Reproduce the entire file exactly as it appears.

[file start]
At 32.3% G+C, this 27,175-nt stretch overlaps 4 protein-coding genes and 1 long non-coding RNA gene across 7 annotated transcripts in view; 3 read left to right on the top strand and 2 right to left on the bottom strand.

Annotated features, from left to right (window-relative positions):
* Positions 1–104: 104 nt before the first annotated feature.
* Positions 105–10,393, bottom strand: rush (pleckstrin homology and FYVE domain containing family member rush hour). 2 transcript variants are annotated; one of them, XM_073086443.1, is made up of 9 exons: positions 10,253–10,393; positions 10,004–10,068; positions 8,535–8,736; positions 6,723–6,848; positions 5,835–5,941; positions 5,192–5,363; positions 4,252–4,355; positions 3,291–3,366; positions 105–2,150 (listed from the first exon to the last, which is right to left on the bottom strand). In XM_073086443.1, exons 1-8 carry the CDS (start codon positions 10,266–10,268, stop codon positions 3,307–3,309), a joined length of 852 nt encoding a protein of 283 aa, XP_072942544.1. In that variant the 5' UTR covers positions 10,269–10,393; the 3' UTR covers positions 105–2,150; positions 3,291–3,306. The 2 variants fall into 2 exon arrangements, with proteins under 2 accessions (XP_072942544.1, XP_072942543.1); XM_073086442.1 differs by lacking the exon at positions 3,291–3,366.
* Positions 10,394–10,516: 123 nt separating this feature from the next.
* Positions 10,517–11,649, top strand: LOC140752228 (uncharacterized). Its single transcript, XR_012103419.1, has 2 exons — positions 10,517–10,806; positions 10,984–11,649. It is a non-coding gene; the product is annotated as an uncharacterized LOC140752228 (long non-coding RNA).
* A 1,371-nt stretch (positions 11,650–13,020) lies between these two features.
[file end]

At 32.3% G+C, this 27,175-nt stretch overlaps 4 protein-coding genes and 1 long non-coding RNA gene across 7 annotated transcripts in view; 3 read left to right on the top strand and 2 right to left on the bottom strand.

Annotated features, from left to right (window-relative positions):
* Positions 1–104: 104 nt before the first annotated feature.
* Positions 105–10,393, bottom strand: rush (pleckstrin homology and FYVE domain containing family member rush hour). 2 transcript variants are annotated; one of them, XM_073086443.1, is made up of 9 exons: positions 10,253–10,393; positions 10,004–10,068; positions 8,535–8,736; positions 6,723–6,848; positions 5,835–5,941; positions 5,192–5,363; positions 4,252–4,355; positions 3,291–3,366; positions 105–2,150 (listed from the first exon to the last, which is right to left on the bottom strand). In XM_073086443.1, exons 1-8 carry the CDS (start codon positions 10,266–10,268, stop codon positions 3,307–3,309), a joined length of 852 nt encoding a protein of 283 aa, XP_072942544.1. In that variant the 5' UTR covers positions 10,269–10,393; the 3' UTR covers positions 105–2,150; positions 3,291–3,306. The 2 variants fall into 2 exon arrangements, with proteins under 2 accessions (XP_072942544.1, XP_072942543.1); XM_073086442.1 differs by lacking the exon at positions 3,291–3,366.
* Positions 10,394–10,516: 123 nt separating this feature from the next.
* Positions 10,517–11,649, top strand: LOC140752228 (uncharacterized). Its single transcript, XR_012103419.1, has 2 exons — positions 10,517–10,806; positions 10,984–11,649. It is a non-coding gene; the product is annotated as an uncharacterized LOC140752228 (long non-coding RNA).
* A 1,371-nt stretch (positions 11,650–13,020) lies between these two features.